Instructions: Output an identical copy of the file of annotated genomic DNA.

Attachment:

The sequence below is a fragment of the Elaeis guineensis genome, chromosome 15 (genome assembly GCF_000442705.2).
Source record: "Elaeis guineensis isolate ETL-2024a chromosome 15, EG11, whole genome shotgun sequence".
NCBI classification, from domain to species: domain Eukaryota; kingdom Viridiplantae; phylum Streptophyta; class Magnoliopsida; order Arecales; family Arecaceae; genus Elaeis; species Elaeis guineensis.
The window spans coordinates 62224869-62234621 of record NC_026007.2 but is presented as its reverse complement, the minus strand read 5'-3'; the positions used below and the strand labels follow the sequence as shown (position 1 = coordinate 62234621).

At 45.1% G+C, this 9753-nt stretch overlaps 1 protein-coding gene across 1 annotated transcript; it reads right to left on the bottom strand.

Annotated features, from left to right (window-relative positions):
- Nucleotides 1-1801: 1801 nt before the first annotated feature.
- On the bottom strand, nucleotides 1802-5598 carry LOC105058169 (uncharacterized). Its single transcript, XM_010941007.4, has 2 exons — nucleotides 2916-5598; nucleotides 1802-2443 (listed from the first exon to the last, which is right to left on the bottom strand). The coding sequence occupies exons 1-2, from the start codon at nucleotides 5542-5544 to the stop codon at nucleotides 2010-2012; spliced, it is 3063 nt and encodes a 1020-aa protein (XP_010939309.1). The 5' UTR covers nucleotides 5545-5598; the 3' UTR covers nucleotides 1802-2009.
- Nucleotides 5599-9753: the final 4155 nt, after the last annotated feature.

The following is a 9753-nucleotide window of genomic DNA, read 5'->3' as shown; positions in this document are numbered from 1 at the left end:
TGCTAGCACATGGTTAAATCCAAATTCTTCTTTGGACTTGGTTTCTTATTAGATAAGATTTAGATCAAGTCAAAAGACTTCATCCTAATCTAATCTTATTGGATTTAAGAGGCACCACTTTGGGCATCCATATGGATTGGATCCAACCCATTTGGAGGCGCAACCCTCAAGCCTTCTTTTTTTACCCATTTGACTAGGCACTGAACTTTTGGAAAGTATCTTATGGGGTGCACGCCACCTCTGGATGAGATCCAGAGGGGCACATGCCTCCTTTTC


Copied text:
The sequence below is a fragment of the Elaeis guineensis genome, chromosome 15 (genome assembly GCF_000442705.2).
Source record: "Elaeis guineensis isolate ETL-2024a chromosome 15, EG11, whole genome shotgun sequence".
NCBI classification, from domain to species: domain Eukaryota; kingdom Viridiplantae; phylum Streptophyta; class Magnoliopsida; order Arecales; family Arecaceae; genus Elaeis; species Elaeis guineensis.
The window spans coordinates 62224869-62234621 of record NC_026007.2 but is presented as its reverse complement, the minus strand read 5'-3'; the positions used below and the strand labels follow the sequence as shown (position 1 = coordinate 62234621).

At 45.1% G+C, this 9753-nt stretch overlaps 1 protein-coding gene across 1 annotated transcript; it reads right to left on the bottom strand.

Annotated features, from left to right (window-relative positions):
- Nucleotides 1-1801: 1801 nt before the first annotated feature.
- On the bottom strand, nucleotides 1802-5598 carry LOC105058169 (uncharacterized). Its single transcript, XM_010941007.4, has 2 exons — nucleotides 2916-5598; nucleotides 1802-2443 (listed from the first exon to the last, which is right to left on the bottom strand). The coding sequence occupies exons 1-2, from the start codon at nucleotides 5542-5544 to the stop codon at nucleotides 2010-2012; spliced, it is 3063 nt and encodes a 1020-aa protein (XP_010939309.1). The 5' UTR covers nucleotides 5545-5598; the 3' UTR covers nucleotides 1802-2009.
- Nucleotides 5599-9753: the final 4155 nt, after the last annotated feature.

The following is a 9753-nucleotide window of genomic DNA, read 5'->3' as shown; positions in this document are numbered from 1 at the left end:
TGCTAGCACATGGTTAAATCCAAATTCTTCTTTGGACTTGGTTTCTTATTAGATAAGATTTAGATCAAGTCAAAAGACTTCATCCTAATCTAATCTTATTGGATTTAAGAGGCACCACTTTGGGCATCCATATGGATTGGATCCAACCCATTTGGAGGCGCAACCCTCAAGCCTTCTTTTTTTACCCATTTGACTAGGCACTGAACTTTTGGAAAGTATCTTATGGGGTGCACGCCACCTCTGGATGAGATCCAGAGGGGCACATGCCTCCTTTTC